Knitting Harry Potter Scarves

I have knitted several of these. The one pictured is my personal Ravenclaw, in blue and bronze. The films use blue and silver for Ravenclaw, but every True Ravenclaw knows the colors are really blue and bronze. The finished scarf is about 10′ long. One day, I’ll take better pictures of it, under proper lighting.

The pattern is adapted, with significant alterations, from a pattern that appeared at a site called atypically.knit, which, alas, no longer exists.

CO 114 sts in MC on 16″ US4 circular needles. Use whatever CO method you prefer, I use a cable cast-on. Your CO edge will be covered by tassels when you’re done, so it doesn’t really matter.

Set your row marker.

*[Knit in the round for 36 rows in MC.

Switch to CC, knit 4 rows.

Switch back to MC, knit 6 rows.

Switch to CC, knit 4 rows.]

Repeat from * 13 more times (until you have 14 pairs of CC bands).

Knit 36 rows in MC. Bind off.

I have 14 tassels on each end (I chose that number for symmetry – it’s impossible to tell how many tassels are on the on-screen scarves). Just cut 10 or so equal lengths of yarn per tassel, pull them all through at roughly equal intervals and loop ‘em. I recommend blocking. Gives a nice smooth finish.

I use Brown Sheep Nature Spun sport weight 100% wool yarn. Here are colors:

Ravenclaw:
–MC: N04 Blue Knight (Blue)
–CC: N94 Bev’s Bear (Bronze)
(Use 107 Silver Sage for CC if you want one like in the movie)

Slytherin:
–MC: N25 Enchanted Forest (Green)
–CC: 107 Silver Sage (Silver)

Gryffindor:
–MC: 200 Bordeaux (Red)
–CC: 308 Sunburst Gold (Gold)

Hufflepuff:
–MC: 305 Impasse Yellow (Yellow)
–CC: 601 Pepper (Black)
(You can switch these – I can’t remember how they looked in the movie)

If you want to be hyperpedantic, stills from the Blu-Ray disc show that the scarves in the film are actually [35-8-4-8]*14-35, not [36-4-6-4]*14-36, but I think the latter looks better.

Edit: I neglected to mention yarn quantities.

You will need a cone of MC and four balls of CC. A cone equals 10 balls. My source for cones has dried up, but your local yarn shop may be able to order it.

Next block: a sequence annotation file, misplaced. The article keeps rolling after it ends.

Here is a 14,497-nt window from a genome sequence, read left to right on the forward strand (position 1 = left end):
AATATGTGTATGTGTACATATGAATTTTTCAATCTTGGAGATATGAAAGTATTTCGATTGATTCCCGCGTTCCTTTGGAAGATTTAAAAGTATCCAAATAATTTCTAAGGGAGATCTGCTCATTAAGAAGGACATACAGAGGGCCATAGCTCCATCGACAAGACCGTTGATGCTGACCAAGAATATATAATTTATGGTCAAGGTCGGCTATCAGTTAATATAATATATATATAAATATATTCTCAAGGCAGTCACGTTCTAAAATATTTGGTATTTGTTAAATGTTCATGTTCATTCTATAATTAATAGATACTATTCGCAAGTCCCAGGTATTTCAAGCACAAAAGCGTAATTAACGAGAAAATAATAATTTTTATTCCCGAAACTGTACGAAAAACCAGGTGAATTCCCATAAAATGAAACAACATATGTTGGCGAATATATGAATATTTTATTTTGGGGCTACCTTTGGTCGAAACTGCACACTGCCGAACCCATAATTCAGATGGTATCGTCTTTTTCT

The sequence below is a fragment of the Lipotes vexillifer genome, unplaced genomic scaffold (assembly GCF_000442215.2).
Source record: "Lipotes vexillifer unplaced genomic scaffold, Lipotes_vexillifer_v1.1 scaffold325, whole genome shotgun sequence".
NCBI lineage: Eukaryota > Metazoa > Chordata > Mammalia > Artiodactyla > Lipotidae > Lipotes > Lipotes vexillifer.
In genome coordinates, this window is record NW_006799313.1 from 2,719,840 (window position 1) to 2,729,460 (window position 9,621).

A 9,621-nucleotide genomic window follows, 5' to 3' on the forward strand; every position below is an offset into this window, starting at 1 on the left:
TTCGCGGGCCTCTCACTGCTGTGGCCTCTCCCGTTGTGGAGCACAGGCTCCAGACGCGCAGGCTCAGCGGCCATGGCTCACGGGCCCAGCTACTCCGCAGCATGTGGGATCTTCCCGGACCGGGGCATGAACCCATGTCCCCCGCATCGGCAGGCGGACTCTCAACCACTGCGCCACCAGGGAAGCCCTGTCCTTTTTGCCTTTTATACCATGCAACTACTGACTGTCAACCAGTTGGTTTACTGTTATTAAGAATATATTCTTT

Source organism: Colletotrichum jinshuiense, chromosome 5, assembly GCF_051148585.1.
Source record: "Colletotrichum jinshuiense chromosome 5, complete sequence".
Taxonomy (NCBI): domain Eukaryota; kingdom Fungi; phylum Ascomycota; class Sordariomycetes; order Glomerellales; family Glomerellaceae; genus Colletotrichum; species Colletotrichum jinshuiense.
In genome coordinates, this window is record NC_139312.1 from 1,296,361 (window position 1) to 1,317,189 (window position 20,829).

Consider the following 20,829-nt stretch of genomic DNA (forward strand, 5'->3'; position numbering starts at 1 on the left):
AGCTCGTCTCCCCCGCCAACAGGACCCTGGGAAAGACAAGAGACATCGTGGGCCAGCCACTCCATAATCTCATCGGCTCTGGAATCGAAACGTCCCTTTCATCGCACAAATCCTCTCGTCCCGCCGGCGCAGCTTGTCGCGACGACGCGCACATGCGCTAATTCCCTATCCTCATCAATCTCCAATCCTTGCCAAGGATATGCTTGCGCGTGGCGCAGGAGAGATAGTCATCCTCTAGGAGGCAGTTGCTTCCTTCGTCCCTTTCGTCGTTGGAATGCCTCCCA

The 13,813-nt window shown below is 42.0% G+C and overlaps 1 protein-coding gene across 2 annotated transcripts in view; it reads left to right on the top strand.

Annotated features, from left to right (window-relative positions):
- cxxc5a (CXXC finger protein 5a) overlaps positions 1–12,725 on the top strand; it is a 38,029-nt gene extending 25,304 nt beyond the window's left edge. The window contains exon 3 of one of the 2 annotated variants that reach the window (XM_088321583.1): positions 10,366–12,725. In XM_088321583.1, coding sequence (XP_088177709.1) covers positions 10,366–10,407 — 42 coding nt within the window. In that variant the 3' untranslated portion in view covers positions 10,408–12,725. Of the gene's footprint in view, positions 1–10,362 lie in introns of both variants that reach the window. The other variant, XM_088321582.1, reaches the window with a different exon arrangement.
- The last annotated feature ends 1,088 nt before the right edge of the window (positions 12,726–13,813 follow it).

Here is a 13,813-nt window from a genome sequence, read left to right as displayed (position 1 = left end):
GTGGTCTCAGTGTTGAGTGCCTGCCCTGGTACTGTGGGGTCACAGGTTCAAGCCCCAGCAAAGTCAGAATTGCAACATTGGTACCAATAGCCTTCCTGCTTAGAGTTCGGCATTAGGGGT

Are TSA Screenings Custodial?

Miranda v. Arizona, 384 U.S. 436 (1966), requires that law enforcement officers read certain warnings to suspects before subjecting them to custodial interrogation. Failure to do so renders the defendant’s statements elicited thereby inadmissible in court. One of the key factors in determining whether Miranda applies to a particular situation is whether that situation is “custodial.” The standard for whether a situation is “custodial” is basically this: if the person is not free to leave, the situation is custodial.

In this article, A regional TSA spokesperson out of Miami is quoted as saying that “once a person submits to the screening process, they can not just decide to leave that process.”

I contend therefore that the TSA screening process is now admittedly custodial, and that Miranda may now apply to all questions asked of passengers by TSA agents at airport security. Of course, travelers should probably not rely on that and make potentially incriminating statements to TSA agents, whether they’ve been Mirandized or not. I doubt TSA will be Mirandizing people.

Practically, the above-quoted statement is definitely evidence that the TSA process is becoming more and more adversarial. It is not merely infringing of passenger’s rights–it threatens future violations as well. I know that if I am ever called upon to fly (and the circumstances would have to be dire to get me on a plane), I will not be answering TSA questions. Instead I will be unambiguously invoking my right to not make a statement and to have an attorney present during any further questioning.

The Autumnal Unpleasantness

This will in all likelihood be my only commentary on The Autumnal Unpleasantness. If you don’t know what that is, try and keep it that way.

First this tweet:

These tweeps are all great values to me (in no particular order): @earl3d @dianahsieh @tenure @treypeden @mwickens @shlevy @rationaljenn

And also, this DM I sent to Trey:

And that remains the sum of my evaluation of the matter. I know that the events have been of very significant importance to people about whom I care. But the fact remains that the whole affair, including the questions of who made the error, how, and why, does not affect me personally. I am not an academic, and I am not an activist. I am not a philosopher in the heavy sense of the word. I live according to my judgment, and judging this simply hasn’t been relevant.

If I read LL, which I probably will, I will judge its content then, not before, and I will base that judgment on the book’s content, not its pedigree. Moreover, I will only bother to read it if I think it will have some value to me; that is, if it will improve my ability to live. A good theory of induction would very likely do that, so I am interested. But the commentary (to use that word quite broadly), including that of LP, DH, YB, JM, CB, and even that of my friends the Drs. H, SL, TP, and RH, has failed to interest me. I recognize that the subject matter of The Unpleasantness has been of great importance to the lives of people I value, but it just hasn’t been for mine. Throughout I found myself more concerned for the well-being of the people I prefer to call my friends.